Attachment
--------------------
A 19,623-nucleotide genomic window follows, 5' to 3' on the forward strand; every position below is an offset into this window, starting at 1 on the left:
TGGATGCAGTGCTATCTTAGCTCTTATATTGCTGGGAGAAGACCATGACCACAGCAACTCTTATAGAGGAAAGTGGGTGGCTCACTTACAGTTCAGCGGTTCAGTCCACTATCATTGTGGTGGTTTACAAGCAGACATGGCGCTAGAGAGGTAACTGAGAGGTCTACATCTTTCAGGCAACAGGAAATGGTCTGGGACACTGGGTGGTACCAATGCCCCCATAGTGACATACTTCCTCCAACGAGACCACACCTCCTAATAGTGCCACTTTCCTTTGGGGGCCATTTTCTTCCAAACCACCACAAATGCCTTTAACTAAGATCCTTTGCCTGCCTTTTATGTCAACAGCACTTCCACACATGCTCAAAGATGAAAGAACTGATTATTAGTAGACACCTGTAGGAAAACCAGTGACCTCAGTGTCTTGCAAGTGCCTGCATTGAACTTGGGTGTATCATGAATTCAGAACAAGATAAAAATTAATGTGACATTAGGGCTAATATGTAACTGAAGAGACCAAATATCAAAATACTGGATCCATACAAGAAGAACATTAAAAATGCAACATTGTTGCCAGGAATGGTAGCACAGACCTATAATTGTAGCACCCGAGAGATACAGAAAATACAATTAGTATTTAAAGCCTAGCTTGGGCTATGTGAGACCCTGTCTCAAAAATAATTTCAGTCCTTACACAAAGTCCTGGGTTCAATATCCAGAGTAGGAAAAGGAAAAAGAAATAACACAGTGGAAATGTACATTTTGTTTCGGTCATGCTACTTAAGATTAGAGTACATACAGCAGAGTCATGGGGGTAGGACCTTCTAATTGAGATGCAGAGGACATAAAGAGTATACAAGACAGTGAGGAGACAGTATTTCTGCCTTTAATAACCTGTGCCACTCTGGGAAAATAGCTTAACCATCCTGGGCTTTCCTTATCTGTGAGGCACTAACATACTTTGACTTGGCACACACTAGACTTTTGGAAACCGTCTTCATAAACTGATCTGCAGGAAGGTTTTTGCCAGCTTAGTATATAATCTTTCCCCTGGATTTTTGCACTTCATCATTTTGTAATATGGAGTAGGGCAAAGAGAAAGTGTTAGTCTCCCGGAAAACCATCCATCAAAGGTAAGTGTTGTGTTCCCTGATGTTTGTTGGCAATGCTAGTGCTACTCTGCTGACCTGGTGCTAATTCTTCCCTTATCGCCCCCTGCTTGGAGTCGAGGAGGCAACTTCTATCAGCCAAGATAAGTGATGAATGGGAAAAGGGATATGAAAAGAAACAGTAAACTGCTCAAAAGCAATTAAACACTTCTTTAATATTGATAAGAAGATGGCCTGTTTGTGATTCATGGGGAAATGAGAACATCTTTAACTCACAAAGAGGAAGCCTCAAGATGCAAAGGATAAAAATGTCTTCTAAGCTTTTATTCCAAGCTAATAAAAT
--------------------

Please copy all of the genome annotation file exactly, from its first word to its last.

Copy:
A 19,623-nucleotide genomic window follows, 5' to 3' on the forward strand; every position below is an offset into this window, starting at 1 on the left:
TGGATGCAGTGCTATCTTAGCTCTTATATTGCTGGGAGAAGACCATGACCACAGCAACTCTTATAGAGGAAAGTGGGTGGCTCACTTACAGTTCAGCGGTTCAGTCCACTATCATTGTGGTGGTTTACAAGCAGACATGGCGCTAGAGAGGTAACTGAGAGGTCTACATCTTTCAGGCAACAGGAAATGGTCTGGGACACTGGGTGGTACCAATGCCCCCATAGTGACATACTTCCTCCAACGAGACCACACCTCCTAATAGTGCCACTTTCCTTTGGGGGCCATTTTCTTCCAAACCACCACAAATGCCTTTAACTAAGATCCTTTGCCTGCCTTTTATGTCAACAGCACTTCCACACATGCTCAAAGATGAAAGAACTGATTATTAGTAGACACCTGTAGGAAAACCAGTGACCTCAGTGTCTTGCAAGTGCCTGCATTGAACTTGGGTGTATCATGAATTCAGAACAAGATAAAAATTAATGTGACATTAGGGCTAATATGTAACTGAAGAGACCAAATATCAAAATACTGGATCCATACAAGAAGAACATTAAAAATGCAACATTGTTGCCAGGAATGGTAGCACAGACCTATAATTGTAGCACCCGAGAGATACAGAAAATACAATTAGTATTTAAAGCCTAGCTTGGGCTATGTGAGACCCTGTCTCAAAAATAATTTCAGTCCTTACACAAAGTCCTGGGTTCAATATCCAGAGTAGGAAAAGGAAAAAGAAATAACACAGTGGAAATGTACATTTTGTTTCGGTCATGCTACTTAAGATTAGAGTACATACAGCAGAGTCATGGGGGTAGGACCTTCTAATTGAGATGCAGAGGACATAAAGAGTATACAAGACAGTGAGGAGACAGTATTTCTGCCTTTAATAACCTGTGCCACTCTGGGAAAATAGCTTAACCATCCTGGGCTTTCCTTATCTGTGAGGCACTAACATACTTTGACTTGGCACACACTAGACTTTTGGAAACCGTCTTCATAAACTGATCTGCAGGAAGGTTTTTGCCAGCTTAGTATATAATCTTTCCCCTGGATTTTTGCACTTCATCATTTTGTAATATGGAGTAGGGCAAAGAGAAAGTGTTAGTCTCCCGGAAAACCATCCATCAAAGGTAAGTGTTGTGTTCCCTGATGTTTGTTGGCAATGCTAGTGCTACTCTGCTGACCTGGTGCTAATTCTTCCCTTATCGCCCCCTGCTTGGAGTCGAGGAGGCAACTTCTATCAGCCAAGATAAGTGATGAATGGGAAAAGGGATATGAAAAGAAACAGTAAACTGCTCAAAAGCAATTAAACACTTCTTTAATATTGATAAGAAGATGGCCTGTTTGTGATTCATGGGGAAATGAGAACATCTTTAACTCACAAAGAGGAAGCCTCAAGATGCAAAGGATAAAAATGTCTTCTAAGCTTTTATTCCAAGCTAATAAAAT